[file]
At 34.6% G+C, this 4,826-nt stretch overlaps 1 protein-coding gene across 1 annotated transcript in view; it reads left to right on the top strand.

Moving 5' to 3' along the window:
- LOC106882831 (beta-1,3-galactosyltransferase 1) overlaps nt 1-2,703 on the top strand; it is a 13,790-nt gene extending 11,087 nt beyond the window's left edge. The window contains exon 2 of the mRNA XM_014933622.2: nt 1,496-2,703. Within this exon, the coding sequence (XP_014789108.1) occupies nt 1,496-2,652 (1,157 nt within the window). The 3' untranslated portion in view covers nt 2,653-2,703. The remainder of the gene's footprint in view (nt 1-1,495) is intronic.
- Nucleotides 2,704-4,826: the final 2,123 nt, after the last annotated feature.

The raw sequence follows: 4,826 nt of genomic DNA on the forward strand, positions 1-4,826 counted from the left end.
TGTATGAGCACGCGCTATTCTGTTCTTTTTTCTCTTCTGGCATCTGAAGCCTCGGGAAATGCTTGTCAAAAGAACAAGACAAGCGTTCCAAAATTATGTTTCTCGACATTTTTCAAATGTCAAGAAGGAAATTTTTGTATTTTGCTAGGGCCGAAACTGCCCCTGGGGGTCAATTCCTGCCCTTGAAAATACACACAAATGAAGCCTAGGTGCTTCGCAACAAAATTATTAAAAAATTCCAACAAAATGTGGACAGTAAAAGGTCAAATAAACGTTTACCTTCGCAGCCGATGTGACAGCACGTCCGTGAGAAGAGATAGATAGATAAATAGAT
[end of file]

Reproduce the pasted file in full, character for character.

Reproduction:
At 34.6% G+C, this 4,826-nt stretch overlaps 1 protein-coding gene across 1 annotated transcript in view; it reads left to right on the top strand.

Moving 5' to 3' along the window:
- LOC106882831 (beta-1,3-galactosyltransferase 1) overlaps nt 1-2,703 on the top strand; it is a 13,790-nt gene extending 11,087 nt beyond the window's left edge. The window contains exon 2 of the mRNA XM_014933622.2: nt 1,496-2,703. Within this exon, the coding sequence (XP_014789108.1) occupies nt 1,496-2,652 (1,157 nt within the window). The 3' untranslated portion in view covers nt 2,653-2,703. The remainder of the gene's footprint in view (nt 1-1,495) is intronic.
- Nucleotides 2,704-4,826: the final 2,123 nt, after the last annotated feature.

The raw sequence follows: 4,826 nt of genomic DNA on the forward strand, positions 1-4,826 counted from the left end.
TGTATGAGCACGCGCTATTCTGTTCTTTTTTCTCTTCTGGCATCTGAAGCCTCGGGAAATGCTTGTCAAAAGAACAAGACAAGCGTTCCAAAATTATGTTTCTCGACATTTTTCAAATGTCAAGAAGGAAATTTTTGTATTTTGCTAGGGCCGAAACTGCCCCTGGGGGTCAATTCCTGCCCTTGAAAATACACACAAATGAAGCCTAGGTGCTTCGCAACAAAATTATTAAAAAATTCCAACAAAATGTGGACAGTAAAAGGTCAAATAAACGTTTACCTTCGCAGCCGATGTGACAGCACGTCCGTGAGAAGAGATAGATAGATAAATAGAT